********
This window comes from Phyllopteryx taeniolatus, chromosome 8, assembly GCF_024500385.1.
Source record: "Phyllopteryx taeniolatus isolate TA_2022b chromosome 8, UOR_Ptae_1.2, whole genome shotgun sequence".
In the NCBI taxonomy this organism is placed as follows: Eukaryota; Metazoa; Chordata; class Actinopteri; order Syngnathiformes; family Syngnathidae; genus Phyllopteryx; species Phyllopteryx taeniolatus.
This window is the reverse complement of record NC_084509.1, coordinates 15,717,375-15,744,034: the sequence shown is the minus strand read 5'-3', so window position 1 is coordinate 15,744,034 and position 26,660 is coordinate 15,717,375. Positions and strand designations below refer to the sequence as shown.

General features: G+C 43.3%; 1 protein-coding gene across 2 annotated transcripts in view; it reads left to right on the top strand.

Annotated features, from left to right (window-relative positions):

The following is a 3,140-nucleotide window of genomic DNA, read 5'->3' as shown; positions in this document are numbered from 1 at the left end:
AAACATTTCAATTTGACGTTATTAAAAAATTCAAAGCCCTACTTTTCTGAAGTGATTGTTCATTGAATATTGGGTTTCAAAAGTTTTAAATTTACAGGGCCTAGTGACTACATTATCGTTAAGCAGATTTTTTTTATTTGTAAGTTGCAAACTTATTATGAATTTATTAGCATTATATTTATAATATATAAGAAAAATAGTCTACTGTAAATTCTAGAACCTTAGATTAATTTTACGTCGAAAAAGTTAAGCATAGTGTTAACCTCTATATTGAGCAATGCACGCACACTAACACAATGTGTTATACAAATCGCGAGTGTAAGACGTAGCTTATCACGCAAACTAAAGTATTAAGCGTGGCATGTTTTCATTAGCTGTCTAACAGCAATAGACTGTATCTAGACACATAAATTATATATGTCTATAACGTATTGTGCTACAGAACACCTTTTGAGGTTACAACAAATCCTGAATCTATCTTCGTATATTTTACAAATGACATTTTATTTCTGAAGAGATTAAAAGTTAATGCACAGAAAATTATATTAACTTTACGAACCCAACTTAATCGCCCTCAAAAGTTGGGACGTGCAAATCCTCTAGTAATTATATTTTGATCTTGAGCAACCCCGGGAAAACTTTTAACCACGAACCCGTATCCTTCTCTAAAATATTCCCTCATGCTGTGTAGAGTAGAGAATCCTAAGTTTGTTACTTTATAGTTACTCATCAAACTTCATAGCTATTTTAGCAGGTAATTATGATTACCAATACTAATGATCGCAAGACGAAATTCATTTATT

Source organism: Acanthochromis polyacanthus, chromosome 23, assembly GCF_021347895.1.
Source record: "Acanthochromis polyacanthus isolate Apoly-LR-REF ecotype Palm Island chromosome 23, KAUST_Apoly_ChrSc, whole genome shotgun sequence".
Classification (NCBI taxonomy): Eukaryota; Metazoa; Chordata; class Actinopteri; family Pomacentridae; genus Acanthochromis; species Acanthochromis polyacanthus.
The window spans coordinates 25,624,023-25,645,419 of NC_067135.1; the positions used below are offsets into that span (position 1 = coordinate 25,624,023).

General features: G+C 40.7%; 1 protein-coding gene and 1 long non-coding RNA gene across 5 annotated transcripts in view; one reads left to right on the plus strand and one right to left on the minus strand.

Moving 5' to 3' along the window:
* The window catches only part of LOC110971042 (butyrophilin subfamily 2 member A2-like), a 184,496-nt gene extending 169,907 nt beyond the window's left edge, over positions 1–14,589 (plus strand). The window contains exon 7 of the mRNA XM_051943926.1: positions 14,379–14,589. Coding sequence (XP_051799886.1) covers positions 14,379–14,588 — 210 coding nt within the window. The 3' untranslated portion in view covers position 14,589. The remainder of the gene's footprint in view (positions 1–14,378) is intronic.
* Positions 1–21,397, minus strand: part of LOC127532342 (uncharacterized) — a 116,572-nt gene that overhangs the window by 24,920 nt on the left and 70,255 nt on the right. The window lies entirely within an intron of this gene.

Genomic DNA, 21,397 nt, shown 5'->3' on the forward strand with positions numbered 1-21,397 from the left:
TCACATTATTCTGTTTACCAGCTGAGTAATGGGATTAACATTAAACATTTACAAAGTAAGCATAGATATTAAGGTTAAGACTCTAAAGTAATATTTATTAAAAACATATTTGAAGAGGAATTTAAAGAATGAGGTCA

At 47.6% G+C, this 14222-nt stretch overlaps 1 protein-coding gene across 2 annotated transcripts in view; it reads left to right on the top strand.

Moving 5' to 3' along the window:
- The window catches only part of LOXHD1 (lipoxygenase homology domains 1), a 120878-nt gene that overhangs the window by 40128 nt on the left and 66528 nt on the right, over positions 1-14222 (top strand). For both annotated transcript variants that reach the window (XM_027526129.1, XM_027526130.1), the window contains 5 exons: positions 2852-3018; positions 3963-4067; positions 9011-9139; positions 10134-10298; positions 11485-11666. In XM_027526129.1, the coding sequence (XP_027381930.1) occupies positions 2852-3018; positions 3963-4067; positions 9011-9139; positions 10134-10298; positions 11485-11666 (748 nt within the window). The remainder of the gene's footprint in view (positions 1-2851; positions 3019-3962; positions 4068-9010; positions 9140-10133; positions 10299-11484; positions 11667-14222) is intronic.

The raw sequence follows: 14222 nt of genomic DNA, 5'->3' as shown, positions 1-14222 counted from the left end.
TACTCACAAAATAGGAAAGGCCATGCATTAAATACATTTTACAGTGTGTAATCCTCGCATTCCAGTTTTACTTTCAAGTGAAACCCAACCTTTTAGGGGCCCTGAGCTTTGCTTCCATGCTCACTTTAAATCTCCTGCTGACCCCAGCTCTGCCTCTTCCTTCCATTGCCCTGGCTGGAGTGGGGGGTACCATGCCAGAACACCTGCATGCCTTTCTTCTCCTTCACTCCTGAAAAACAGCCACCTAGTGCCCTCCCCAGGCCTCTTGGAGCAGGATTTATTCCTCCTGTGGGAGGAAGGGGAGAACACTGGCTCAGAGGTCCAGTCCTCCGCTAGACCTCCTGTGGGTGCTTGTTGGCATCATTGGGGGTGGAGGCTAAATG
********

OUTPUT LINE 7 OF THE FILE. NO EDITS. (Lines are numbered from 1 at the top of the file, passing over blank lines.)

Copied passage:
The following is a 3,140-nucleotide window of genomic DNA, read 5'->3' as shown; positions in this document are numbered from 1 at the left end: